ELA: Mentor Texts for Writing

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Let’s just put it out there- Writing is hard! How about using mentor texts with students to help develop fluent writing skills in the classroom?


In a nutshell, mentor texts are high-quality examples of writing that can be used in the classroom to help students develop their own writing skills and meet the more rigorous demands of the Idaho Core Writing Standards. Mentor texts allow students to model their own writing after the work of others through intentional exposure to targeted books, excerpts, and passages.  Mentor texts can by written by professional authors, teachers, and even other students. Typically, mentor texts fall into three categories: Ideas, Structure, and Craft.

Mentor texts that focus on unique and new ideas may inspire students to create narratives of their own or explore unfamiliar themes or concepts. These are the type of mentor texts that most teachers are already familiar with and have used for years. I’ve seen several teachers use Judi Barrett’s classic Cloudy with a Chance of Meatballs to help young writers generate their own extraordinary ideas.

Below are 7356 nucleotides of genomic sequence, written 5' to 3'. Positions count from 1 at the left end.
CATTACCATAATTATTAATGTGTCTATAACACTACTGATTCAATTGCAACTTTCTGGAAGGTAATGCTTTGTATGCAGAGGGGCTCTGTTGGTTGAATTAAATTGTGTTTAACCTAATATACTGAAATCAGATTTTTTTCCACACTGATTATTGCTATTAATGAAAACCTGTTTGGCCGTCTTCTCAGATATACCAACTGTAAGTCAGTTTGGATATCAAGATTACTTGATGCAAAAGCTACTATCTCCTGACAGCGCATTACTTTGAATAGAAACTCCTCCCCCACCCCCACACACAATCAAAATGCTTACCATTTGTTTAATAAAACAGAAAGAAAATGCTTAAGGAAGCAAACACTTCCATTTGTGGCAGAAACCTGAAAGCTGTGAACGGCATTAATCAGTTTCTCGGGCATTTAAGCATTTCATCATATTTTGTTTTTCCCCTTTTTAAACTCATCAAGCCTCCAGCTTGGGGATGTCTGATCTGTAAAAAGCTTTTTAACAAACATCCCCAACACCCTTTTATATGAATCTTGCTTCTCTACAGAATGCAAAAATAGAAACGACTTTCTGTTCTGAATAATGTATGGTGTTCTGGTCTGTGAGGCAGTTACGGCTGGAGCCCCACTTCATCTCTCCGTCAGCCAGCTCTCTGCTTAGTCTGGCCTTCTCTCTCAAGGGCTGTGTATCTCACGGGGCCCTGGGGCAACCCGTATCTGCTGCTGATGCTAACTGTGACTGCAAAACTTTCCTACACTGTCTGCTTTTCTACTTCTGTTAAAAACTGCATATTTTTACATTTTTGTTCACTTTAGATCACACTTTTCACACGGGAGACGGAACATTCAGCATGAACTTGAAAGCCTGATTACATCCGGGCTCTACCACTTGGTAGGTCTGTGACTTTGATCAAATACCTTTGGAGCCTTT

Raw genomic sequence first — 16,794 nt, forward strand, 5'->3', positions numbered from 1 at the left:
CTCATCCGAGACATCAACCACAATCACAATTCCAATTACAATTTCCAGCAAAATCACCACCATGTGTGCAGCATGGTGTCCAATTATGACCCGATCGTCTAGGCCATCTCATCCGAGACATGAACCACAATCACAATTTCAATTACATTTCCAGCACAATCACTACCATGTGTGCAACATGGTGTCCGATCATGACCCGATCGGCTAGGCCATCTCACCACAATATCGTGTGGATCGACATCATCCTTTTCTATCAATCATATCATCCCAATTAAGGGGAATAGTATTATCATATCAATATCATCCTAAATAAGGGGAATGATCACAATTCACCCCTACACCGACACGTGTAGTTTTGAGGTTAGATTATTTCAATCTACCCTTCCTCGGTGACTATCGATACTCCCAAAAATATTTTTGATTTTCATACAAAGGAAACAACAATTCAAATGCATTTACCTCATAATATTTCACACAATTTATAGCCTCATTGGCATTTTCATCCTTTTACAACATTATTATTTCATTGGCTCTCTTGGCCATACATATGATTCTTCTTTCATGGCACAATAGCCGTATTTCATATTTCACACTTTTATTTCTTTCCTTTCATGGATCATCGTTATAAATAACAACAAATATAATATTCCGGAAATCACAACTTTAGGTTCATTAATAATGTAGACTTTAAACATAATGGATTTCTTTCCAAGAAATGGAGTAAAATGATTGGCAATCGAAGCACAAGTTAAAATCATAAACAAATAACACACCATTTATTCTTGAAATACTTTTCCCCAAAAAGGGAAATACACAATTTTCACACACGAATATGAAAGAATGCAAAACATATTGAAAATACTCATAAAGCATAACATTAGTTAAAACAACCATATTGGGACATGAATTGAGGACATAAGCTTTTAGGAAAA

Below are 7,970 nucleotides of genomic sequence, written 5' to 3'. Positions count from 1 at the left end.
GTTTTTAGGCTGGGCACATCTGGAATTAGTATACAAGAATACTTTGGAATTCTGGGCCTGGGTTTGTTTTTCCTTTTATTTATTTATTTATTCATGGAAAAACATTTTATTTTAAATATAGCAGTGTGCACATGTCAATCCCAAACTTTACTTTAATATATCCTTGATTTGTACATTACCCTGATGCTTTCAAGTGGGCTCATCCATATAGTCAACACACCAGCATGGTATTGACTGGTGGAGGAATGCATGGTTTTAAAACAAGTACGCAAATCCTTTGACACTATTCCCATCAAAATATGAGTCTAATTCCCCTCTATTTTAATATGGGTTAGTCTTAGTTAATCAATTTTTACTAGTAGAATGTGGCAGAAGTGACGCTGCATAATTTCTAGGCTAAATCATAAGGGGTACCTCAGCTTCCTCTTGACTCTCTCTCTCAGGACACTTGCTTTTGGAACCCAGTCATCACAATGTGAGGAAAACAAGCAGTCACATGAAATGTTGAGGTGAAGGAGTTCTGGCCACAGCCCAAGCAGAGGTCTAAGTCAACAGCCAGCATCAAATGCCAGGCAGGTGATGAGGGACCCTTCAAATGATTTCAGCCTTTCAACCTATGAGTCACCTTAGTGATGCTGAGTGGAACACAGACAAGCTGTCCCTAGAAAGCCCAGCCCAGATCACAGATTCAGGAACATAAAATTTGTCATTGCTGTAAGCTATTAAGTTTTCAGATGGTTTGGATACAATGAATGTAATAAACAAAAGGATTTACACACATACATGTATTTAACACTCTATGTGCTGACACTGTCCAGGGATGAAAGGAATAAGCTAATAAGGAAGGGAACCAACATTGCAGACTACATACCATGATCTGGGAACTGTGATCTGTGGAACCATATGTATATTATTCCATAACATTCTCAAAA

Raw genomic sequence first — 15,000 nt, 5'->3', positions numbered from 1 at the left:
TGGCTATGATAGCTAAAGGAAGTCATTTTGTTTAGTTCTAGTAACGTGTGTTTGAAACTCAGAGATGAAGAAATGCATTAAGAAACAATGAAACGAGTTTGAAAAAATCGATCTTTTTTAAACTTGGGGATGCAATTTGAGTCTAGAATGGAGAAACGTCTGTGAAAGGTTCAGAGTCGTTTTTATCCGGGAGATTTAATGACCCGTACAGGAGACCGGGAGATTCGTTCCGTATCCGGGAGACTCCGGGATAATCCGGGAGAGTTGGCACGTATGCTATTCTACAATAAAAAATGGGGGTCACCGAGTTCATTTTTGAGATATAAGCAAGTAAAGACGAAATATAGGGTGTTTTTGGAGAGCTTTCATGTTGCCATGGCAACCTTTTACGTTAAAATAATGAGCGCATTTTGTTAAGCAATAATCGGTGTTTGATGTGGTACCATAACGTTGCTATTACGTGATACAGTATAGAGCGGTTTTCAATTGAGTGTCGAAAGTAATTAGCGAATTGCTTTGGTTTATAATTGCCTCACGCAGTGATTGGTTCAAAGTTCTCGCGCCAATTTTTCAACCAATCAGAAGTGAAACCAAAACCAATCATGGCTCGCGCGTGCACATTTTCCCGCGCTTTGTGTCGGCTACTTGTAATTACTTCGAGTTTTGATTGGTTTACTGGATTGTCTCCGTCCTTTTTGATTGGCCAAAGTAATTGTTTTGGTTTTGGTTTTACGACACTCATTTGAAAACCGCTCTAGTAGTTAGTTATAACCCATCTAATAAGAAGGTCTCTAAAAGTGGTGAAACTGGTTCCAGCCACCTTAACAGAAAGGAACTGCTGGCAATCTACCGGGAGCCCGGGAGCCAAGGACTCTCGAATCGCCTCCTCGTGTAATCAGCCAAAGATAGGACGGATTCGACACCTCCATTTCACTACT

Mentor texts that focus on structure are great illustrations of the commonly found text structures in writing. Mentor texts can help model common text structures (Sequence, Descriptive, Compare & Contrast, Cause & Effect, Problem & Solution) so that students can utilize similar structures in their own writing. A common mentor text used at the primary level is Margaret Wise Brown’s The Important Book. Students can “borrow” the structure of this book to frame their own paragraphs or passages about things that are important.

Lastly, mentor texts that focus on craft can be used in the classroom to model the use of figurative language, dialogue, word choice, sentence length, and alliteration. Kevin Henkes‘ picture books are a great way to introduce younger students to many of these abstract ideas.

So where can you find mentor texts? There are probably perfect examples in your classroom already, but for some guidance check out the links below:

Please email me if you’d like to team on a Mentor Text writing lesson in your classroom or see close reading modeled at any level. jennifer-signature


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